The Music of Thierry Eschaich

 

 

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ESCHAICH: La Piste des Chants / Orchestre et Chœur Philharmonique de Radio France / Visions Nocturnes / unidentified mezzo; Jessica Bessac, cl; Sanja Bizjak, pno; Quatuor Ellipse / Cris / Laurent Gaudé, narr; Chœur de Radio France; Trio KDM; Ensemble Nomos / Radio France FRF055

Thierry Eschaich (b. 1965) is a French organist and composer who has, according to Wikipedia, “written more than a hundred works, awarded with the Prix des Lycéens (2002), the Grand Prix de la Musique symphonique from the SACEM in 2004, and on three occasions, in 2003, 2006 and 2011, the French Victoires de la Musique Composer of the Year award.” This was my first exposure to his work.

Judging from the opening work, La Piste des Chants which is based on a Navajo ritual, he writes in an essentially lyric style but with a shifting and often atonal harmonic base. This particular piece also uses percussion in interesting ways, partly to propel the music but here, too, things are constantly shifting. Just when you think you have the meter worked out, it changes on you and you get a bit disoriented. Sharp interjections of brass and winds cross the aural landscape like fighter jets descending during a war; the choral lines are the most lyrical in the sense of having a legato line but of course are also harmonically complex, as are the lines for the strings. There are moments in this work reminiscent of Holst’s Neptune the Mystic from The Planets.

Much of this music is quite original and at times (as around the 8:28 mark) quite complex, but stylistically it fits neatly into the “edgy-shocking” style that is all the rage nowadays among younger composers. After a while, I felt that La Piste des Chants really didn’t go anywhere though the journey was somewhat interesting. The music is clever but only clever.

By contrast, Visions Nocturnes is a quiet chamber work for clarinet, piano and string quartet that also includes someone chanting a few words. (Since I had to procure these sound clips from YouTube, I was not provided a booklet and so have no idea what the words are about. The speaker (a woman) later breaks into song, in French. I was completely lost although I did discover, online, that the text is “based on poetic texts inspired by the night of Good Friday and the Descent from the Cross by Rubens – the spiritual meaning of the painting, but also its colour variations.” OK, so it’s religious nonsense. The music becomes edgy-shocking as it goes along. A mezzo-soprano is noted as being part of this track on the CD inlay, but there is no name. She is not identified, and clairvoyance is just not one of my job skills.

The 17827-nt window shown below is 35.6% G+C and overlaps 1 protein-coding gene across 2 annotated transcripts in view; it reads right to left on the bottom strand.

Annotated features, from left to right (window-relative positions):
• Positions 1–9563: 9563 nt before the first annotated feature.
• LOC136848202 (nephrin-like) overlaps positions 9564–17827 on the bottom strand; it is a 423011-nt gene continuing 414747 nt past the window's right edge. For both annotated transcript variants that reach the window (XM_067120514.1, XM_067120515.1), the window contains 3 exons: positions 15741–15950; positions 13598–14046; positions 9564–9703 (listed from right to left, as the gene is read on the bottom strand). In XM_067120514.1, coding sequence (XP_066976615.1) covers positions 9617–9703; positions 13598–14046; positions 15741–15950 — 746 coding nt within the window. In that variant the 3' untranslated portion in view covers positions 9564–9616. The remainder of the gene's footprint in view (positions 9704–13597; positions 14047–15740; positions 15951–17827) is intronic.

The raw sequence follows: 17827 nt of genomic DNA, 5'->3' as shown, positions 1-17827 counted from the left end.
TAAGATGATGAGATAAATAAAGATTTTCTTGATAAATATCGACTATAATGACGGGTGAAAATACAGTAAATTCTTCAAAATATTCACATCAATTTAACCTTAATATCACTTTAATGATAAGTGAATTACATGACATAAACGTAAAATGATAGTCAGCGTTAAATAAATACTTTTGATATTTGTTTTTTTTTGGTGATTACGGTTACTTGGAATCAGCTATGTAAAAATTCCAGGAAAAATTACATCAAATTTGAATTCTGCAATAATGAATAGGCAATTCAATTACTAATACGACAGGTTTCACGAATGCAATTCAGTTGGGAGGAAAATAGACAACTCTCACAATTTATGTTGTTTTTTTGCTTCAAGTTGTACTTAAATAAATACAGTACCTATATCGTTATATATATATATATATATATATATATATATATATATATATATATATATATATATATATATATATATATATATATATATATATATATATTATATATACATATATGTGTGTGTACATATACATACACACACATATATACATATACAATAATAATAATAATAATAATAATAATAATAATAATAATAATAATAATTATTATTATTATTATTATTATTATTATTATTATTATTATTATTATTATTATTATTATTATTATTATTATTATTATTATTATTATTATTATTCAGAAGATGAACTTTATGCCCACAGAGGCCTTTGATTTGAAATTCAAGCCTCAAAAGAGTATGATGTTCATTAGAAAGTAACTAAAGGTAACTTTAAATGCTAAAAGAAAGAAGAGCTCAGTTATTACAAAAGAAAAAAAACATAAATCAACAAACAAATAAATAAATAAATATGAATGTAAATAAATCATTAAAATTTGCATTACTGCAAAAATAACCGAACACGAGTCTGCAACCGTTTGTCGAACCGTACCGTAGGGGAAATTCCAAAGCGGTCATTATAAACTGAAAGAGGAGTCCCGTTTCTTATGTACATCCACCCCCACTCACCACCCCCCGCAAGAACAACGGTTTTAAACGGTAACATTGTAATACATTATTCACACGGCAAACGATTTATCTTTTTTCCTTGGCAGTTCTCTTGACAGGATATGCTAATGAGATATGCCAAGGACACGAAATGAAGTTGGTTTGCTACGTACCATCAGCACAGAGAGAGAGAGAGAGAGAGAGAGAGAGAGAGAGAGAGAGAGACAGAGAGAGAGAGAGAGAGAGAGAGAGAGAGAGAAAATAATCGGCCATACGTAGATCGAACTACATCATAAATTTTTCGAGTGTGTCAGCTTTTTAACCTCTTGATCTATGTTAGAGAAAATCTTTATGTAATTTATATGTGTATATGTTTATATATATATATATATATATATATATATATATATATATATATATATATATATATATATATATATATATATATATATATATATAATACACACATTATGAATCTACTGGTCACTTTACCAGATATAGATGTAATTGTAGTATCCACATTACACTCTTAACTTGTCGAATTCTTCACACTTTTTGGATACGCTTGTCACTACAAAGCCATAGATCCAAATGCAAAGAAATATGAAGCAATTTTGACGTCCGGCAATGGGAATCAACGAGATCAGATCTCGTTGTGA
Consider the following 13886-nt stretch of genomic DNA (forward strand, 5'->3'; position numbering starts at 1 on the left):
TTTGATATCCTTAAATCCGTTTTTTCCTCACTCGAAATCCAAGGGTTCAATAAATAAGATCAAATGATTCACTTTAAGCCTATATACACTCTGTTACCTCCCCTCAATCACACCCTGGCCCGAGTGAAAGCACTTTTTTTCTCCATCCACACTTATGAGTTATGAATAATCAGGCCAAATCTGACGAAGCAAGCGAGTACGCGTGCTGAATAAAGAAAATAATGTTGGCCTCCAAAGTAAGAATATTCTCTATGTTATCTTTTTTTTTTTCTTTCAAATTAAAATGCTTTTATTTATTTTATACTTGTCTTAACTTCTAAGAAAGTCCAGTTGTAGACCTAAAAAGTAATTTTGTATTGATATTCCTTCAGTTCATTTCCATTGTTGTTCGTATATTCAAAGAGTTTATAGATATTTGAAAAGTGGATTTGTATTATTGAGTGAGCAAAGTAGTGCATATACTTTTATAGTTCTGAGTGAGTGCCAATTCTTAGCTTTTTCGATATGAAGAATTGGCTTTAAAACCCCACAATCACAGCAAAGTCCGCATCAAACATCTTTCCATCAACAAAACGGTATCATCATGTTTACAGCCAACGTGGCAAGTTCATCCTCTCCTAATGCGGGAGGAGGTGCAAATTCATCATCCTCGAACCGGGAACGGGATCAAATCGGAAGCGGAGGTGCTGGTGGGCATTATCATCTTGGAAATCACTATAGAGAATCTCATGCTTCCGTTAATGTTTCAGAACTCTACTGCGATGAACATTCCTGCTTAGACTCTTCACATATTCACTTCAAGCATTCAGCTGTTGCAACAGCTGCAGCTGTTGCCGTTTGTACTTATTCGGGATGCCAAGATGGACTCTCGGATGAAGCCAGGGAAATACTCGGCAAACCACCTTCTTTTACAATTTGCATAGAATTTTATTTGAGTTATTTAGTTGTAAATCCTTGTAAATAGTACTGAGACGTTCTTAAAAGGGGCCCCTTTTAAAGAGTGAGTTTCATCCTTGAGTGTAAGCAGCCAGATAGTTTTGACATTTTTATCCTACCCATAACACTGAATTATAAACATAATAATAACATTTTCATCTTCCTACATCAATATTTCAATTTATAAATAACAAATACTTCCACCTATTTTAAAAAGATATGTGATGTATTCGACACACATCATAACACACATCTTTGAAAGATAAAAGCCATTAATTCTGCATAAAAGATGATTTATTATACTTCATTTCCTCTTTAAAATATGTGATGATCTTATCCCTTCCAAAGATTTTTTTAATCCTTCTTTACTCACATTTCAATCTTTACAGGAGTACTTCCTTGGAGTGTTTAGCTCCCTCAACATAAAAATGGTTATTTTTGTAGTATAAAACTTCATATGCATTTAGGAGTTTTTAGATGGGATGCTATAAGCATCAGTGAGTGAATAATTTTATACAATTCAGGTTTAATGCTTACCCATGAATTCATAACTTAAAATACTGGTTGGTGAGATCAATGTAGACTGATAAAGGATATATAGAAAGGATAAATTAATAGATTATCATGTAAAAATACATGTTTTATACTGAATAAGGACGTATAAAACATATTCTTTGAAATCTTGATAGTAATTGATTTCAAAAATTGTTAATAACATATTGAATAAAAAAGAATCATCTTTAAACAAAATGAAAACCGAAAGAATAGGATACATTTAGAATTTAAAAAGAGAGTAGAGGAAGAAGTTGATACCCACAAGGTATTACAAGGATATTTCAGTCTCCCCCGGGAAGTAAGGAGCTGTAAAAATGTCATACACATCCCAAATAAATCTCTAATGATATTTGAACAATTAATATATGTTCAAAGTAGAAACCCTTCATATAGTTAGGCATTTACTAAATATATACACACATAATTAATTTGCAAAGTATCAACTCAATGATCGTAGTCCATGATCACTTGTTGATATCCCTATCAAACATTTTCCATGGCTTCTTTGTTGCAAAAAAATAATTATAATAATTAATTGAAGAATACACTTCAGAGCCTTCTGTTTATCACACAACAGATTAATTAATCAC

Cris, another edgy work, features a narration by French playwright Laurent Gaudé. The orchestration consists of an accordion, eight cellos, two percussionists and chorus. I’m sure that I would be able to understand what is going on better if there was only a booklet or some liner notes online that I could read or download, but this is the state of many classical CDs nowadays. The producers really don’t give a crap who listens to or understands this music; it’s just thrown out into the ether with only minimal explanation and you have to fend for yourself.

I did, however, learn that Cris is a play by Gaude. I used Google Translate to decipher what it was about: “From the depths of the Verdun trenches rise the voices of Marius, Jules, Rénier, Ripoll, M. Bossolo, brothers in arms throwing their lives into the ebb and flow of assaults, haunted by the cries of the pigman , this soldier gone mad, lost between the two front lines.” Whoop de doo. And the clown is crying, and no one knows why.

If you speak French you will surely get more out of this disc than I did, but since I don’t I was lost much of the time. It might be nice if they identified the mezzo, however.

—© 2021 Lynn René Bayley

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